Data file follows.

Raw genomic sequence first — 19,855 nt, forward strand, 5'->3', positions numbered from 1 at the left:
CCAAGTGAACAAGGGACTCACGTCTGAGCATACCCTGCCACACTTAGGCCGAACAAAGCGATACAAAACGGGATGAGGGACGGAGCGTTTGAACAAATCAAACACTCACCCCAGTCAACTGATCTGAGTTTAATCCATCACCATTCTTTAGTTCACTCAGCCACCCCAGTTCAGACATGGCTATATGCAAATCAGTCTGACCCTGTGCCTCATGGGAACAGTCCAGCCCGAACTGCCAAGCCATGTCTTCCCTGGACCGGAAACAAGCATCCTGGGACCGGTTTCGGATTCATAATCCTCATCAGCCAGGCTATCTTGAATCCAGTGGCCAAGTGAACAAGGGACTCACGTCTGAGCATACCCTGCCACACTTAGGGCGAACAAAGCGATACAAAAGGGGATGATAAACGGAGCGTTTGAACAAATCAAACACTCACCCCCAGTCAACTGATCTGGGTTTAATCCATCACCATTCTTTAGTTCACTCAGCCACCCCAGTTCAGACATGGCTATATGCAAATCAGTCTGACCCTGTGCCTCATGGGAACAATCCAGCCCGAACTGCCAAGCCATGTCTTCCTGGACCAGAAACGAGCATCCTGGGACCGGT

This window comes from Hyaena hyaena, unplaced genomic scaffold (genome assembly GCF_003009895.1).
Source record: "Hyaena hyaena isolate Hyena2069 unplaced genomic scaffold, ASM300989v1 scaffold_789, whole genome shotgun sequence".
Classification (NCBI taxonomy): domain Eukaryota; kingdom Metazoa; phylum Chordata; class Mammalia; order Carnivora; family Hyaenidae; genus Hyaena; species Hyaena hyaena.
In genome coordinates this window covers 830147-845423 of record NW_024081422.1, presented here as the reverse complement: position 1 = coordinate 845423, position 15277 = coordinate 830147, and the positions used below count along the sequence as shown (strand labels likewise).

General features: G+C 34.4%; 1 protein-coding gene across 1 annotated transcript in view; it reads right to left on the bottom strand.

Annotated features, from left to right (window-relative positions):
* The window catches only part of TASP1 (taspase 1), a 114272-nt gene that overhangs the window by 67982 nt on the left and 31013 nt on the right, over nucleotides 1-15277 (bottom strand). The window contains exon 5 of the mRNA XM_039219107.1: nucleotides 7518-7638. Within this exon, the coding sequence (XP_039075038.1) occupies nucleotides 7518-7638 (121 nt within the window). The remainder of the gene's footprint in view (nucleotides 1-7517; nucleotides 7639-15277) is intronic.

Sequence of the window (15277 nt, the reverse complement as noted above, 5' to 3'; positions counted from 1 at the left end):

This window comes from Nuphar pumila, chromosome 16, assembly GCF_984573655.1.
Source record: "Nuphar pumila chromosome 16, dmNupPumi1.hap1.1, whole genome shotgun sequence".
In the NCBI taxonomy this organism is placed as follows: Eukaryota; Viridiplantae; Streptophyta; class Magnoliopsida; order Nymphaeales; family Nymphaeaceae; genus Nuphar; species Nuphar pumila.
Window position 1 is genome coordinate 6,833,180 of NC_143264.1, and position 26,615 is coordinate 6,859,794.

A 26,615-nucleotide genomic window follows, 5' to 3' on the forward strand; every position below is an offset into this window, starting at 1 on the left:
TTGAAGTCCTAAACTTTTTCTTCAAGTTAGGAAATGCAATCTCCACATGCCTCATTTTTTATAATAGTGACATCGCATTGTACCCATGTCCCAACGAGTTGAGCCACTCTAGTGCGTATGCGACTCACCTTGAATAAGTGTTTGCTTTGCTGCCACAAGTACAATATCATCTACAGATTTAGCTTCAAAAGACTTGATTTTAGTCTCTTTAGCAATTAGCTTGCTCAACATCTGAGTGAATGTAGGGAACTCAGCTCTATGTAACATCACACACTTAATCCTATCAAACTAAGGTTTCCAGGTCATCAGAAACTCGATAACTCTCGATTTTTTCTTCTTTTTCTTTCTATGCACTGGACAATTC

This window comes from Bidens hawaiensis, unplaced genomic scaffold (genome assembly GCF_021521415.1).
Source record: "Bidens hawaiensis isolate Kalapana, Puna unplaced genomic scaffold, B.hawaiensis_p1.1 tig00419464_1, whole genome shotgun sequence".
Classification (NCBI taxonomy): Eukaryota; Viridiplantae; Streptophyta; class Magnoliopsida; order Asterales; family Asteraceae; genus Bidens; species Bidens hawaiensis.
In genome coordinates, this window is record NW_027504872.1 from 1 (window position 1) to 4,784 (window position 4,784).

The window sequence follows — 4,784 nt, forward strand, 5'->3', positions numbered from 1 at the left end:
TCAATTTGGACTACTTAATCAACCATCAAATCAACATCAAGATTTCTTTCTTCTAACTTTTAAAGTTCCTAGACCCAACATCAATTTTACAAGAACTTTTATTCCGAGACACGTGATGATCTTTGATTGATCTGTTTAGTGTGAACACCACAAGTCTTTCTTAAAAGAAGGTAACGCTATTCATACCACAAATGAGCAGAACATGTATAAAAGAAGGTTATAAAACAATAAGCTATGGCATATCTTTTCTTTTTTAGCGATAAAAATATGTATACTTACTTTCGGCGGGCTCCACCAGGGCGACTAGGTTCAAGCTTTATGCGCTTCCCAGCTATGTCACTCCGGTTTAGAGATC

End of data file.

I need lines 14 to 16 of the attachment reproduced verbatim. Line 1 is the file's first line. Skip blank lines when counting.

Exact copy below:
Window position 1 is genome coordinate 6,833,180 of NC_143264.1, and position 26,615 is coordinate 6,859,794.

A 26,615-nucleotide genomic window follows, 5' to 3' on the forward strand; every position below is an offset into this window, starting at 1 on the left:
TTGAAGTCCTAAACTTTTTCTTCAAGTTAGGAAATGCAATCTCCACATGCCTCATTTTTTATAATAGTGACATCGCATTGTACCCATGTCCCAACGAGTTGAGCCACTCTAGTGCGTATGCGACTCACCTTGAATAAGTGTTTGCTTTGCTGCCACAAGTACAATATCATCTACAGATTTAGCTTCAAAAGACTTGATTTTAGTCTCTTTAGCAATTAGCTTGCTCAACATCTGAGTGAATGTAGGGAACTCAGCTCTATGTAACATCACACACTTAATCCTATCAAACTAAGGTTTCCAGGTCATCAGAAACTCGATAACTCTCGATTTTTTCTTCTTTTTCTTTCTATGCACTGGACAATTC